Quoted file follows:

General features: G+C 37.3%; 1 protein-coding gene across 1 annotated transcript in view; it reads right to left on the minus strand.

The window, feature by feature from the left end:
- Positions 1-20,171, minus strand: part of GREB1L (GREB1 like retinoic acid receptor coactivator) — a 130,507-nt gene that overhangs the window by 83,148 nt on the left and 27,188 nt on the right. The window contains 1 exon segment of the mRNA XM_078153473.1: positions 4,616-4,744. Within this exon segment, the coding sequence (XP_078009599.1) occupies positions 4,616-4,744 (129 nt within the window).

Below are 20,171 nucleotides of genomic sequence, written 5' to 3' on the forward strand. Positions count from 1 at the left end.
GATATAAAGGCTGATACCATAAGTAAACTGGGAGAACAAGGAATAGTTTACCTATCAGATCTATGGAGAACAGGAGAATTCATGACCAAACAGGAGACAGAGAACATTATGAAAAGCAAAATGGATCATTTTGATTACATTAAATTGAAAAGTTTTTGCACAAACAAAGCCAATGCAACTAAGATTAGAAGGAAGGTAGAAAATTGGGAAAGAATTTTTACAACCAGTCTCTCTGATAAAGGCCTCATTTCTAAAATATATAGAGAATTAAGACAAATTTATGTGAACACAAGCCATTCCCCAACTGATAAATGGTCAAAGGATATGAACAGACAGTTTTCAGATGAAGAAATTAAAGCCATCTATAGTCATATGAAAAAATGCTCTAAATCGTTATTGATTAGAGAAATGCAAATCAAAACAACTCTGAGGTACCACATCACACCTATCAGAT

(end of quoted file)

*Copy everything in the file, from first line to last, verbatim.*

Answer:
General features: G+C 37.3%; 1 protein-coding gene across 1 annotated transcript in view; it reads right to left on the minus strand.

The window, feature by feature from the left end:
- Positions 1-20,171, minus strand: part of GREB1L (GREB1 like retinoic acid receptor coactivator) — a 130,507-nt gene that overhangs the window by 83,148 nt on the left and 27,188 nt on the right. The window contains 1 exon segment of the mRNA XM_078153473.1: positions 4,616-4,744. Within this exon segment, the coding sequence (XP_078009599.1) occupies positions 4,616-4,744 (129 nt within the window).

Below are 20,171 nucleotides of genomic sequence, written 5' to 3' on the forward strand. Positions count from 1 at the left end.
GATATAAAGGCTGATACCATAAGTAAACTGGGAGAACAAGGAATAGTTTACCTATCAGATCTATGGAGAACAGGAGAATTCATGACCAAACAGGAGACAGAGAACATTATGAAAAGCAAAATGGATCATTTTGATTACATTAAATTGAAAAGTTTTTGCACAAACAAAGCCAATGCAACTAAGATTAGAAGGAAGGTAGAAAATTGGGAAAGAATTTTTACAACCAGTCTCTCTGATAAAGGCCTCATTTCTAAAATATATAGAGAATTAAGACAAATTTATGTGAACACAAGCCATTCCCCAACTGATAAATGGTCAAAGGATATGAACAGACAGTTTTCAGATGAAGAAATTAAAGCCATCTATAGTCATATGAAAAAATGCTCTAAATCGTTATTGATTAGAGAAATGCAAATCAAAACAACTCTGAGGTACCACATCACACCTATCAGAT